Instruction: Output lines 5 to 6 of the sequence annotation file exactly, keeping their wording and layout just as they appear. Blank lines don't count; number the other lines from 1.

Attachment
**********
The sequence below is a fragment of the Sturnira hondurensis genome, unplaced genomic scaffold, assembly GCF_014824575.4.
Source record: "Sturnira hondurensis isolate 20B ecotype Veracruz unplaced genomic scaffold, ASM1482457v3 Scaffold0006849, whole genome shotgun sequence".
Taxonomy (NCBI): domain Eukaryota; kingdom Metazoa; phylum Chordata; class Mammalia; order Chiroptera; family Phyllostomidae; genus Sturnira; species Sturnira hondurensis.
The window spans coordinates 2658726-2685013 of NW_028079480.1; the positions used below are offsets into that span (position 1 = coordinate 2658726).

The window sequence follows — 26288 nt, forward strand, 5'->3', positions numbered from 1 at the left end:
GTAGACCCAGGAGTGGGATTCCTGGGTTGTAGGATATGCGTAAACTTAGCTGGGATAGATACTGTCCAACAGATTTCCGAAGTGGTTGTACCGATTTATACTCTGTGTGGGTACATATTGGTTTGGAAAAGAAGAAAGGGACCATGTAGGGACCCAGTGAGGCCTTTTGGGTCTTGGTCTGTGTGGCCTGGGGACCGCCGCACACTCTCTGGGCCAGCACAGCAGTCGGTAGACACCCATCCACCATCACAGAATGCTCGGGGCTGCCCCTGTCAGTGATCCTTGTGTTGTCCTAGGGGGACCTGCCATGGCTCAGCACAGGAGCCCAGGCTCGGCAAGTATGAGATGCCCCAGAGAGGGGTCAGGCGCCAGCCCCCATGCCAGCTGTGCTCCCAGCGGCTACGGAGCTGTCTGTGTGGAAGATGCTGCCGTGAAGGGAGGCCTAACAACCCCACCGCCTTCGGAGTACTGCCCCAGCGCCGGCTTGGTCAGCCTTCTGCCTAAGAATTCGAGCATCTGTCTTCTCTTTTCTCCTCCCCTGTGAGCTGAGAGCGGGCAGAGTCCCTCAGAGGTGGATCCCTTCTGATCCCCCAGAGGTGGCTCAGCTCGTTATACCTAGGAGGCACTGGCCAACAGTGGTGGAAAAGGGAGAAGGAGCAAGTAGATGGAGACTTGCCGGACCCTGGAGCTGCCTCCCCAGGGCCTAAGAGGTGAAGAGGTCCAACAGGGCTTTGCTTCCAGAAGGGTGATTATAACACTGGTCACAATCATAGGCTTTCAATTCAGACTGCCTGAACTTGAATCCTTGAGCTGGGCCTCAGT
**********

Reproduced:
The window sequence follows — 26288 nt, forward strand, 5'->3', positions numbered from 1 at the left end:
GTAGACCCAGGAGTGGGATTCCTGGGTTGTAGGATATGCGTAAACTTAGCTGGGATAGATACTGTCCAACAGATTTCCGAAGTGGTTGTACCGATTTATACTCTGTGTGGGTACATATTGGTTTGGAAAAGAAGAAAGGGACCATGTAGGGACCCAGTGAGGCCTTTTGGGTCTTGGTCTGTGTGGCCTGGGGACCGCCGCACACTCTCTGGGCCAGCACAGCAGTCGGTAGACACCCATCCACCATCACAGAATGCTCGGGGCTGCCCCTGTCAGTGATCCTTGTGTTGTCCTAGGGGGACCTGCCATGGCTCAGCACAGGAGCCCAGGCTCGGCAAGTATGAGATGCCCCAGAGAGGGGTCAGGCGCCAGCCCCCATGCCAGCTGTGCTCCCAGCGGCTACGGAGCTGTCTGTGTGGAAGATGCTGCCGTGAAGGGAGGCCTAACAACCCCACCGCCTTCGGAGTACTGCCCCAGCGCCGGCTTGGTCAGCCTTCTGCCTAAGAATTCGAGCATCTGTCTTCTCTTTTCTCCTCCCCTGTGAGCTGAGAGCGGGCAGAGTCCCTCAGAGGTGGATCCCTTCTGATCCCCCAGAGGTGGCTCAGCTCGTTATACCTAGGAGGCACTGGCCAACAGTGGTGGAAAAGGGAGAAGGAGCAAGTAGATGGAGACTTGCCGGACCCTGGAGCTGCCTCCCCAGGGCCTAAGAGGTGAAGAGGTCCAACAGGGCTTTGCTTCCAGAAGGGTGATTATAACACTGGTCACAATCATAGGCTTTCAATTCAGACTGCCTGAACTTGAATCCTTGAGCTGGGCCTCAGT